13 years after Avery’s fate was decided by a faulty and corrupt criminal justice system, both Avery and Dassey were sentenced to life in prison and remain behind bars to this day.
Outraged by the revealing documentary, audiences created a petition asking President Obama to pardon Avery and Dassey. According to ABC News, “more than 125,000 signed the petition, exceeding the 100,000 needed to trigger a response.” However, audiences received an unsettling reply. According to the White House, “because Avery and Dassey were convicted in state criminal court, the president does not have the power to pardon them.” However, a representative from the White House said online that “While this case is out of the Administration’s purview, President Obama is committed to restoring the sense of fairness at the heart of our justice system.”
The president needs to do much more than restore the sense of fairness in the corrupt system. According to the Innocence Project, “there have been 337 post-conviction DNA exonerations in the United States” and only “71 percent of the people exonerated through DNA testing have been financially compensated.” Worse yet, “22 percent of cases were closed because of lost or destroyed evidence.” Twenty-two percent is a large number of people who never saw justice; who never got to live a life outside of the criminal justice system, and who never will unless serious changes take place.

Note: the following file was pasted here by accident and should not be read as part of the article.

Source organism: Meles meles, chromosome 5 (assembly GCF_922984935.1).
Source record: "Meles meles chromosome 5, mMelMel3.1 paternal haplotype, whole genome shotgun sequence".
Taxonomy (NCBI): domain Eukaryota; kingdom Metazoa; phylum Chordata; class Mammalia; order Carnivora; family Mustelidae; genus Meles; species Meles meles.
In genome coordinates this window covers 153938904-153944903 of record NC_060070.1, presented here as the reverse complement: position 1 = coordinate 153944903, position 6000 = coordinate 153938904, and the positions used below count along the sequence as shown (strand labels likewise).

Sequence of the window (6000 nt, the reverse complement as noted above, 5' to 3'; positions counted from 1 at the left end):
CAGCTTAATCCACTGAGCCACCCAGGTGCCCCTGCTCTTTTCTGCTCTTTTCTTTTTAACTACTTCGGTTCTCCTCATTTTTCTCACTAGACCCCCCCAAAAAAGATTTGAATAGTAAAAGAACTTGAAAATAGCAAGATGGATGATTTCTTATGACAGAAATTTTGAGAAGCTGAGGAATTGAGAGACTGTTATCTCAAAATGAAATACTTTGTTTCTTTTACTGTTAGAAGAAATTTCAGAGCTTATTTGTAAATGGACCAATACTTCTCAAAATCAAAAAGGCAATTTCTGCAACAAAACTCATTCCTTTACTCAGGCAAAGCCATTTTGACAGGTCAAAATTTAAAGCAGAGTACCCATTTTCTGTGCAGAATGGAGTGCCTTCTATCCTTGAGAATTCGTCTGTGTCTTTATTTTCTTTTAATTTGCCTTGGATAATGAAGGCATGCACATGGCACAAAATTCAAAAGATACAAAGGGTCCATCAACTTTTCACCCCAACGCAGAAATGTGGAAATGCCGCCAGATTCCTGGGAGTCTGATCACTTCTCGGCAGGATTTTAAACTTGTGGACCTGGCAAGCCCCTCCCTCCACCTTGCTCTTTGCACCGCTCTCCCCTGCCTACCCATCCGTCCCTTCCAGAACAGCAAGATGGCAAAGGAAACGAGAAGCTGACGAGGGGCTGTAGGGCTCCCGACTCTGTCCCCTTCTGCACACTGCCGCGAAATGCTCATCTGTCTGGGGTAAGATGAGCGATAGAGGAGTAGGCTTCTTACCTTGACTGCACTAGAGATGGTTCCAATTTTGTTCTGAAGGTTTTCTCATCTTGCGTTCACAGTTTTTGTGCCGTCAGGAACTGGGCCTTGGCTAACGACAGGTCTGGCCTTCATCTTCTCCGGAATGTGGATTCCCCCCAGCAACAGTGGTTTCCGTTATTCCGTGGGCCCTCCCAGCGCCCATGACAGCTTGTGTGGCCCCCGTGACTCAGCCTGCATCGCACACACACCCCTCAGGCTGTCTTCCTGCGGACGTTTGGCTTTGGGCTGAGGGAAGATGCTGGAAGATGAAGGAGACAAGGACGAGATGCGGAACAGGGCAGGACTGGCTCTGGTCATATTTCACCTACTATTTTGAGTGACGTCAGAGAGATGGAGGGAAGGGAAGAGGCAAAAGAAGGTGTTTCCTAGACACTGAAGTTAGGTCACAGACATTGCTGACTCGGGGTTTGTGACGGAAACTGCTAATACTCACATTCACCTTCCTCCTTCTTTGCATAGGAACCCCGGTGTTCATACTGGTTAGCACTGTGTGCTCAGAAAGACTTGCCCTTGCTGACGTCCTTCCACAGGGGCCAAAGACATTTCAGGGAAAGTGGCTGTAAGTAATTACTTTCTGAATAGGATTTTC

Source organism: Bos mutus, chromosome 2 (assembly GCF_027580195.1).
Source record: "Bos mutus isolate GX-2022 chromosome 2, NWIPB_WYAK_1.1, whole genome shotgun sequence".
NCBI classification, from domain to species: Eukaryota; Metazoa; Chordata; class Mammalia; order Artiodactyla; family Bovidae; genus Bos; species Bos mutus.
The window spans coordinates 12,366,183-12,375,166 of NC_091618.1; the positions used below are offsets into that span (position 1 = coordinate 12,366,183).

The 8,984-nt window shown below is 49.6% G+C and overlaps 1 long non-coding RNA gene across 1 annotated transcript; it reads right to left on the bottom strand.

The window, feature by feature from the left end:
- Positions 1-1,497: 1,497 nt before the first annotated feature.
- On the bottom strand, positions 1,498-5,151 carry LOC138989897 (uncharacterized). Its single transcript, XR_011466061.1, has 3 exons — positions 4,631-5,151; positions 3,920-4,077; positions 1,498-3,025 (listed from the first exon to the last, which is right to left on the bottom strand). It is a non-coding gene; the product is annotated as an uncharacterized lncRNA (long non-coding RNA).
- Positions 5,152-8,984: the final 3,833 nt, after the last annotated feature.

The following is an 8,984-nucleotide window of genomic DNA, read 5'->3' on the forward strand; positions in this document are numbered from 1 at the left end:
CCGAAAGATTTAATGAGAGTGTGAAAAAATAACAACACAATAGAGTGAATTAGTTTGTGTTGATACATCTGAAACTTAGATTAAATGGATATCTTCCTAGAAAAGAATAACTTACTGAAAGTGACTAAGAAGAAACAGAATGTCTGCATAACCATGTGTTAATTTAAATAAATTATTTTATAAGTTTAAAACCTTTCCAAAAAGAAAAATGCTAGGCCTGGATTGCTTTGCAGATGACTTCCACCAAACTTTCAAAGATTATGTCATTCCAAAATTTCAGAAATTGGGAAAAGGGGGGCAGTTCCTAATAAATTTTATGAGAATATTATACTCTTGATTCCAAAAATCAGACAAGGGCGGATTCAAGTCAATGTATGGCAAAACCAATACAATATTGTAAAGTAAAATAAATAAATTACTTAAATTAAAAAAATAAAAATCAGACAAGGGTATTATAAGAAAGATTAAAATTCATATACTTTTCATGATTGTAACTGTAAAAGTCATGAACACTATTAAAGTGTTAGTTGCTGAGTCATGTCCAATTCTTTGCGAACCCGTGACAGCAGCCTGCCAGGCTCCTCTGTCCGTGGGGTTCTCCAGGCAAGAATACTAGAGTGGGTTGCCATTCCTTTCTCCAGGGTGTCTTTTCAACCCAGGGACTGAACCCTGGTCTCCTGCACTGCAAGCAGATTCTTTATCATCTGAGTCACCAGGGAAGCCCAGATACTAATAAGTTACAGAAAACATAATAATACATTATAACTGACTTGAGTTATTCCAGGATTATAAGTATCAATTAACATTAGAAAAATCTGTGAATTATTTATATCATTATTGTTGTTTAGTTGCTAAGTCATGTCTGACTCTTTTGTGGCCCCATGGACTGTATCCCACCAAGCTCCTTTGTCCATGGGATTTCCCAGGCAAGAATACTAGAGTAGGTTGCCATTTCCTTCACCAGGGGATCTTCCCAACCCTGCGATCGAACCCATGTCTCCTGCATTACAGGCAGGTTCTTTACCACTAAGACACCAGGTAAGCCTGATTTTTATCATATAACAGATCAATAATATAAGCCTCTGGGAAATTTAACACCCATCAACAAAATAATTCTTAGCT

Steven Avery is only one of many sad stories of wrongfully convicted criminals. Consider, for example, Rafael Suarez . According to an article by the Washington Post, 19 years ago, “Suarez was convicted of a vicious felony assault for which another man had already pleaded guilty.” All witnesses who could have truthfully told the court that Suarez was not involved in the assault, but rather tried to stop it, were not called to testify at the trial. As a result, Suarez was sentenced to five years in prison.
In 2000, when all of these crucial facts came to light, the wrongfully convicted criminal was released from prison. Homeless, jobless and divorced, the future looked grim for Suarez. He sued his former lawyer, who by then had been disbarred, and received a $1 million judgment; money he never pocketed since his lawyer “had no assets and filed for bankruptcy.”
As Samuel R. Gross states in the article, “the most depressing thing about Suarez’s case is how comparatively lucky he was.” Against all odds, Suarez was liberated because his otherwise unaccountable lawyer had recorded interviews with the essential witnesses, despite failing to later request their testimony at the trial.
According to the article, “the average time served for the 1,625 exonerated individuals in the registry is more than nine years.” Suarez, on the other hand, only served three. I don’t say “only” to downplay Suarez’s unfortunate situation, but rather to shed light on the fact that for many wrongfully convicted criminals, 3 years is nothing compared to the 5+ years many are forced to spend behind bars.
Is there any hope for Steven Avery? According to Fox 11 News, as of January 8, 2016, Avery has a new attorney, Kathleen T. Zellner. As it says on the attorney’s website, “in 20 years, Kathleen T. Zellner has righted more wrongful convictions than any private attorney in America.” Will Zellner be the person to finally put Avery out of his misery? I guess we’ll have to wait and see; just as Avery is doing right now in his secluded prison cell, hoping for justice to be served. As Voltaire once said, “It is better to risk saving a guilty person than to condemn an innocent one.”